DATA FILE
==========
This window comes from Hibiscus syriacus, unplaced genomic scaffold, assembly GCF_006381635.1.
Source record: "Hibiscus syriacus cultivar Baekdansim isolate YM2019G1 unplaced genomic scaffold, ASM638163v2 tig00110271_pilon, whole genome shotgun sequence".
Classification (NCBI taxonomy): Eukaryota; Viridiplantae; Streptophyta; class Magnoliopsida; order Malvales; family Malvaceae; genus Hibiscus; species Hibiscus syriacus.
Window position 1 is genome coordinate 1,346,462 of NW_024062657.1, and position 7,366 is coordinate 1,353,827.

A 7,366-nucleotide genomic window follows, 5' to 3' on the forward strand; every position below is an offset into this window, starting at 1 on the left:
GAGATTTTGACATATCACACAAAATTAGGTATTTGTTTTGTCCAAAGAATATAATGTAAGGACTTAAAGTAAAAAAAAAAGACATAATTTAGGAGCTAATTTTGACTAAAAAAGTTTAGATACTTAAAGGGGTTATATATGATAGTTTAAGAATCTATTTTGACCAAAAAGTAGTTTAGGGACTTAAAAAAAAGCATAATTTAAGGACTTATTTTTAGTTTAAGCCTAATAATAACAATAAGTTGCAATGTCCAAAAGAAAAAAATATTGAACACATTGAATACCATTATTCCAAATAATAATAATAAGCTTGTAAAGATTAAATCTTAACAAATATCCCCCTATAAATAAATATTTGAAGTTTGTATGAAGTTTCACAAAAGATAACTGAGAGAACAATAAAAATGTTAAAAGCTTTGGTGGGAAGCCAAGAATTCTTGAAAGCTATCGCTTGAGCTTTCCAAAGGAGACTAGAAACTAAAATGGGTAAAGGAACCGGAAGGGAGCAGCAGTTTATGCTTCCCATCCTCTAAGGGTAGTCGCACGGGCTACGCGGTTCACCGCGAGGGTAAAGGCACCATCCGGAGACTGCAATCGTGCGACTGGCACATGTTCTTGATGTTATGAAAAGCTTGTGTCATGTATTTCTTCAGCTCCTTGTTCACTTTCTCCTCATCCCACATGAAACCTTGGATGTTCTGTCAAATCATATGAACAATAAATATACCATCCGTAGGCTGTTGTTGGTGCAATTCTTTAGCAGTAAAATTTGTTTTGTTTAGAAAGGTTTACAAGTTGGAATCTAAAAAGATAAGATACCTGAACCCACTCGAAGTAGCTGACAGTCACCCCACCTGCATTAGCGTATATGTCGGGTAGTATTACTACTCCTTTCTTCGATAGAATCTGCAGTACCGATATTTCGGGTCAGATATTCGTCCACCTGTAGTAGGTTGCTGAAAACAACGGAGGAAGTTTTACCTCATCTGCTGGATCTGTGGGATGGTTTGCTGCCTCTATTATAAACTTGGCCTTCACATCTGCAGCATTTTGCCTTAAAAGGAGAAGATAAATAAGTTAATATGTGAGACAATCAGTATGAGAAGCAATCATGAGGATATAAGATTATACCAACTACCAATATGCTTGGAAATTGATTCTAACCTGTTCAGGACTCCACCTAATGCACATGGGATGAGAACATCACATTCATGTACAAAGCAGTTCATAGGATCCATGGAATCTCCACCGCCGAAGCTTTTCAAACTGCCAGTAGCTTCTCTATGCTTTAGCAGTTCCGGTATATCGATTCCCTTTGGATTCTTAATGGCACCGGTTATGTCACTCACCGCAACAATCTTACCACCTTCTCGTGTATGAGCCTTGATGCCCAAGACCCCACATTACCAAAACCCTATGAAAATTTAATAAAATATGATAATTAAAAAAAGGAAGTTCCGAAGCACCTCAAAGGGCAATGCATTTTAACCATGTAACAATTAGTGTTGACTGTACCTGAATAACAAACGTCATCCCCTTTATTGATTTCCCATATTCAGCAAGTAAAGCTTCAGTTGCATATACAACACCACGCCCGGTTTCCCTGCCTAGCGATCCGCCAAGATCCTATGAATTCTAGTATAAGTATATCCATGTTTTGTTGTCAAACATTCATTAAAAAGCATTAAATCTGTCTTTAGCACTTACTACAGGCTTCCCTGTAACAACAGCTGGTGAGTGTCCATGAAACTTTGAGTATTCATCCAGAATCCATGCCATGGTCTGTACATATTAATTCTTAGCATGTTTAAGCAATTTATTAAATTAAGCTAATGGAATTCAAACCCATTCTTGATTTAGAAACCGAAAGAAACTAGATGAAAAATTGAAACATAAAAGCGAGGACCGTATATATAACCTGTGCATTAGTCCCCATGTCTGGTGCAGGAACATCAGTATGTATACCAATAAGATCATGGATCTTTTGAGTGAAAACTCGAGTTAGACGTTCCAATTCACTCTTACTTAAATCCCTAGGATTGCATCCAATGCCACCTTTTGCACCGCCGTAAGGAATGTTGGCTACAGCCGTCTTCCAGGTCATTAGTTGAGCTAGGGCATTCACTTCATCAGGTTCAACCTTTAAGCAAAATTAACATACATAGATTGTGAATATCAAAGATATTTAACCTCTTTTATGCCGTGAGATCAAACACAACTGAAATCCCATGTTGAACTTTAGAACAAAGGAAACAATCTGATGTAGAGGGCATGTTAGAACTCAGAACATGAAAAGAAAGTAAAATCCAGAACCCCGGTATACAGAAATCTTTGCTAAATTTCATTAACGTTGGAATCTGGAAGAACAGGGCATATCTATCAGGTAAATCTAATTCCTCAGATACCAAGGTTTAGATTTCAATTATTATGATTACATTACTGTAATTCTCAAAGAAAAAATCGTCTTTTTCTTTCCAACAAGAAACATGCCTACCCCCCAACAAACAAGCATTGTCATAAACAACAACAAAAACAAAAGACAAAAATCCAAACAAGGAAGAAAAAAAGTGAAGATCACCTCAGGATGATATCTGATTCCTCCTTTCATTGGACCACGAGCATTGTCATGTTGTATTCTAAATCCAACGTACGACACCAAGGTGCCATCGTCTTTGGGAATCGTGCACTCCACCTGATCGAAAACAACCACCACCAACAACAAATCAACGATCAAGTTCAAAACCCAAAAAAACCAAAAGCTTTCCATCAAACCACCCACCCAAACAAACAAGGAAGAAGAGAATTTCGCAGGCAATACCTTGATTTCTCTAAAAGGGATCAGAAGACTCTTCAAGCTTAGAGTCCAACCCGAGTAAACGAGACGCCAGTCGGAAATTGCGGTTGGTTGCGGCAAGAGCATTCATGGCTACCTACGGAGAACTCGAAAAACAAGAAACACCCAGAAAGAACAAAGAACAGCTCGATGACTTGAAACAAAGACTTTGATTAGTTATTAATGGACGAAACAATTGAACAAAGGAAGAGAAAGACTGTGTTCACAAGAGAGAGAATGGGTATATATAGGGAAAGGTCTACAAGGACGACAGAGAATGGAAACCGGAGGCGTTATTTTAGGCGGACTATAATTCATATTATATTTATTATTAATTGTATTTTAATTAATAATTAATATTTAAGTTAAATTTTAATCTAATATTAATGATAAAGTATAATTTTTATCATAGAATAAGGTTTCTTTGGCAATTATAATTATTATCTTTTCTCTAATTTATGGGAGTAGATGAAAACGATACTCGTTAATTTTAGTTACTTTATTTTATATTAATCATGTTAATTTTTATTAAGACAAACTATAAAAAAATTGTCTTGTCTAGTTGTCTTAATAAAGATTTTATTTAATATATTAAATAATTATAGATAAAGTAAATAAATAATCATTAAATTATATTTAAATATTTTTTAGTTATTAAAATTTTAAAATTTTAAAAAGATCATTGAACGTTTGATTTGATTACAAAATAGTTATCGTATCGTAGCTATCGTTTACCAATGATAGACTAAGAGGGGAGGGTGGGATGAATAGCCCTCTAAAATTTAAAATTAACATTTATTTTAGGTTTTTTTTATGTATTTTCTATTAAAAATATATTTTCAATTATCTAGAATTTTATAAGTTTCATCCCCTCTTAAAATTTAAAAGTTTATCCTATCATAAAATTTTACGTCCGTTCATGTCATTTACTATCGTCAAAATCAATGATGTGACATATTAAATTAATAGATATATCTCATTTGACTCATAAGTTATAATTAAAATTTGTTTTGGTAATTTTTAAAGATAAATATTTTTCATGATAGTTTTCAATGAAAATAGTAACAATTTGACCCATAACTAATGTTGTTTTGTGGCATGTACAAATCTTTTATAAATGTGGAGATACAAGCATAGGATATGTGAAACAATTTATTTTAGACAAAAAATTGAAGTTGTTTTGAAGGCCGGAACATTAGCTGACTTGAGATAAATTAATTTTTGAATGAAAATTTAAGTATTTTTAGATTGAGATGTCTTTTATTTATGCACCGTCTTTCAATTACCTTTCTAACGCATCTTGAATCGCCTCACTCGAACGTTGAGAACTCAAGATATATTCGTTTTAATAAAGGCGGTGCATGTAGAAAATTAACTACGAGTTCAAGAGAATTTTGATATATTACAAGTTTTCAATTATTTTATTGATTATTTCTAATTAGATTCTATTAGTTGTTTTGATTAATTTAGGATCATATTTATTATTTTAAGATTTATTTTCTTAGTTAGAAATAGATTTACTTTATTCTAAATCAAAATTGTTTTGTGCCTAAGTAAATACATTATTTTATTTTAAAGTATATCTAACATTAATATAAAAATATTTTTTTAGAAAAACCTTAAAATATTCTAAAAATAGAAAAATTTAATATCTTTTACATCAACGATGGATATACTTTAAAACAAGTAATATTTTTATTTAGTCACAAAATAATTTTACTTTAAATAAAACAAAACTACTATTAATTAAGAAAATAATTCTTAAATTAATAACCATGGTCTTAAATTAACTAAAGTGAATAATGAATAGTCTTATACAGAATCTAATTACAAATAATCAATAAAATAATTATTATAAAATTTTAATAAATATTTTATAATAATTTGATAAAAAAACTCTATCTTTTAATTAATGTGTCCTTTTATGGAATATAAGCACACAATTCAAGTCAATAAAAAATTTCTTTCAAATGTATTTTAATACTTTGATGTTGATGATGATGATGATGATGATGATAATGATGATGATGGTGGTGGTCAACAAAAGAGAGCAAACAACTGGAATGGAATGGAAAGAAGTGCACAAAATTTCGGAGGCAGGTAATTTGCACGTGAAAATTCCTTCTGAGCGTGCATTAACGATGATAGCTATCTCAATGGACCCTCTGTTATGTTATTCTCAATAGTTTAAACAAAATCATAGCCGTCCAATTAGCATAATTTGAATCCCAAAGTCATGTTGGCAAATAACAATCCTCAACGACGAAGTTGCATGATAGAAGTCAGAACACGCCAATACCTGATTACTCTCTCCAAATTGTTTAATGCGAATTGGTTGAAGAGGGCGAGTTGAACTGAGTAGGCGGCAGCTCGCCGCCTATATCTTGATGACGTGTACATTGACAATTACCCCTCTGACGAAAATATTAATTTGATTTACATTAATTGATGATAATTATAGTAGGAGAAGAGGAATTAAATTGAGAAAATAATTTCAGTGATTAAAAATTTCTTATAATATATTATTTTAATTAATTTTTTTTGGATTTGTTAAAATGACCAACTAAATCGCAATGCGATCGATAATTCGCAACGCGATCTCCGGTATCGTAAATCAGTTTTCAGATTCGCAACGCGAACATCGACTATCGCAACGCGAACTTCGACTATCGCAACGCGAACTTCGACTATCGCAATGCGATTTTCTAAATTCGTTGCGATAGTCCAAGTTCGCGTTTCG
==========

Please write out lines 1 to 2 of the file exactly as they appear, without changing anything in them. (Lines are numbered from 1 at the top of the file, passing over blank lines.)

This window comes from Hibiscus syriacus, unplaced genomic scaffold, assembly GCF_006381635.1.
Source record: "Hibiscus syriacus cultivar Baekdansim isolate YM2019G1 unplaced genomic scaffold, ASM638163v2 tig00110271_pilon, whole genome shotgun sequence".